The small village of Verzej, in the northwestern corner of Slovenia, is the birthplace of one of the country’s leading composers of the inter-war period. Slavko Osterc, born on 17 June 1895, studied in Prague under Novak, Haba and others, taught in Ljubljana, and had much of his music heard at the International Society for Contemporary Music during the 1930s. He moved stylistically from post-Expressionism to a Stravinskian contrapuntal manner, but always with a characteristic vein of wit. He died young, of syphilis acquired during service in World War I, on 23 May 1941.

STERC MUSEUM Photo Gallery

The site of his birth – the actual house no longer stands – is marked by a plaque, and in front of it on the village green, which bears his name, a bust to him stands; in the regional capital, Ljutomer, there is a music school named after him. There is a series of concerts in his memory in Verzej each spring. Since 1963 the village offices there have had a memorial room dedicated to Osterc and to another distinguished son of the region.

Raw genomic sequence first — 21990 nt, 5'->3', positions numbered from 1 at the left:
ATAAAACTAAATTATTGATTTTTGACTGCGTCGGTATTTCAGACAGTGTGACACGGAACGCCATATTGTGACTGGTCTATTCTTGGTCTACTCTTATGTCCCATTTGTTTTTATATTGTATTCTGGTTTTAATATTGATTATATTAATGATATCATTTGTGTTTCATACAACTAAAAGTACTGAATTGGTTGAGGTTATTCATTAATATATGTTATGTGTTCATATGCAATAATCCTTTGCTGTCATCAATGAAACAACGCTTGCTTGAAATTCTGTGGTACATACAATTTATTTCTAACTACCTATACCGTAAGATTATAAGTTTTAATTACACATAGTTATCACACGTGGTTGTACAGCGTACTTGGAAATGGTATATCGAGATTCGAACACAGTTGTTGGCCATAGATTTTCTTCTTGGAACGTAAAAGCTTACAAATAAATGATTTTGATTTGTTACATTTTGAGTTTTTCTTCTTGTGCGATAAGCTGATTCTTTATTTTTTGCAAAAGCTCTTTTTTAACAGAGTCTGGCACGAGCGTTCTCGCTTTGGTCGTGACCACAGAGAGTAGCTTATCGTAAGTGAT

His life and his work are clearly documented and illustrated in a series of glazed panels and a showcase. Most of the originals are in the National and University Library in Ljubljana, but some are here along with reproductions – there are programmes, scores of his main works and production pictures of the stage ones, letters, photographs, some of the risque verses that he penned (alas, only in Slovene), and exercise books from his student days. There are caricatures of Osterc and pictures of him with members of his family (he was married to a pianist of Polish descent, who later divorced him) and reproductions of two paintings by his daughter Lidija. Osterc’s own nephew is involved with the local Society of Culture and serves as a knowledgeable and sympathetic guide whenever needed.

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